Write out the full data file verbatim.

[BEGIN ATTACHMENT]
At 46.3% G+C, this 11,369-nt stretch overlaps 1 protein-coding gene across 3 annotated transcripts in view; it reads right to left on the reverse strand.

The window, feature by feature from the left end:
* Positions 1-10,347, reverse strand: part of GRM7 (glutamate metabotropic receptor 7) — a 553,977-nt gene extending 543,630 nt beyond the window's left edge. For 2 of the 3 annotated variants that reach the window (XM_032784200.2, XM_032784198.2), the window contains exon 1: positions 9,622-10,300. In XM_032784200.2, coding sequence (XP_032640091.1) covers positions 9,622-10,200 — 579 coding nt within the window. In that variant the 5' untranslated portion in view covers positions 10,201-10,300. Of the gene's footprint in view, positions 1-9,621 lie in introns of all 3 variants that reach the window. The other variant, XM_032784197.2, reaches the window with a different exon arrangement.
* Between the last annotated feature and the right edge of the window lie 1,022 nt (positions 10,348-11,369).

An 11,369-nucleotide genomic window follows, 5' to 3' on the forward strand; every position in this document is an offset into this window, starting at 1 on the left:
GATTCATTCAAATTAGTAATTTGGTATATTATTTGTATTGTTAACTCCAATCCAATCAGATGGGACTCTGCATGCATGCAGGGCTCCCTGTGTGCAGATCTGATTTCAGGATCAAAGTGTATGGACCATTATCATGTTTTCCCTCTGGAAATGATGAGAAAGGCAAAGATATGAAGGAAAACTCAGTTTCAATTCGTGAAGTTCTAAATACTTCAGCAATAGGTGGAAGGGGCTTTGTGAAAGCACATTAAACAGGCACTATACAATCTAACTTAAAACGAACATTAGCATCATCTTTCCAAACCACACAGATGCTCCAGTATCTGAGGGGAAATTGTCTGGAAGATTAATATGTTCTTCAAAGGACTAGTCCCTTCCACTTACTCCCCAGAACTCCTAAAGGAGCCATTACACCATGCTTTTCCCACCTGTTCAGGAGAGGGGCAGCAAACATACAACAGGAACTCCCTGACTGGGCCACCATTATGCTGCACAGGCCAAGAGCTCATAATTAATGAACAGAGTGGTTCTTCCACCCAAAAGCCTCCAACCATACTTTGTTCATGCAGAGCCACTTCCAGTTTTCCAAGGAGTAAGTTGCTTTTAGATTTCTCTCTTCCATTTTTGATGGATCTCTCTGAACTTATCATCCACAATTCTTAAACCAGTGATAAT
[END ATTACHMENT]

At 46.3% G+C, this 11,369-nt stretch overlaps 1 protein-coding gene across 3 annotated transcripts in view; it reads right to left on the reverse strand.

The window, feature by feature from the left end:
* Positions 1-10,347, reverse strand: part of GRM7 (glutamate metabotropic receptor 7) — a 553,977-nt gene extending 543,630 nt beyond the window's left edge. For 2 of the 3 annotated variants that reach the window (XM_032784200.2, XM_032784198.2), the window contains exon 1: positions 9,622-10,300. In XM_032784200.2, coding sequence (XP_032640091.1) covers positions 9,622-10,200 — 579 coding nt within the window. In that variant the 5' untranslated portion in view covers positions 10,201-10,300. Of the gene's footprint in view, positions 1-9,621 lie in introns of all 3 variants that reach the window. The other variant, XM_032784197.2, reaches the window with a different exon arrangement.
* Between the last annotated feature and the right edge of the window lie 1,022 nt (positions 10,348-11,369).

An 11,369-nucleotide genomic window follows, 5' to 3' on the forward strand; every position in this document is an offset into this window, starting at 1 on the left:
GATTCATTCAAATTAGTAATTTGGTATATTATTTGTATTGTTAACTCCAATCCAATCAGATGGGACTCTGCATGCATGCAGGGCTCCCTGTGTGCAGATCTGATTTCAGGATCAAAGTGTATGGACCATTATCATGTTTTCCCTCTGGAAATGATGAGAAAGGCAAAGATATGAAGGAAAACTCAGTTTCAATTCGTGAAGTTCTAAATACTTCAGCAATAGGTGGAAGGGGCTTTGTGAAAGCACATTAAACAGGCACTATACAATCTAACTTAAAACGAACATTAGCATCATCTTTCCAAACCACACAGATGCTCCAGTATCTGAGGGGAAATTGTCTGGAAGATTAATATGTTCTTCAAAGGACTAGTCCCTTCCACTTACTCCCCAGAACTCCTAAAGGAGCCATTACACCATGCTTTTCCCACCTGTTCAGGAGAGGGGCAGCAAACATACAACAGGAACTCCCTGACTGGGCCACCATTATGCTGCACAGGCCAAGAGCTCATAATTAATGAACAGAGTGGTTCTTCCACCCAAAAGCCTCCAACCATACTTTGTTCATGCAGAGCCACTTCCAGTTTTCCAAGGAGTAAGTTGCTTTTAGATTTCTCTCTTCCATTTTTGATGGATCTCTCTGAACTTATCATCCACAATTCTTAAACCAGTGATAAT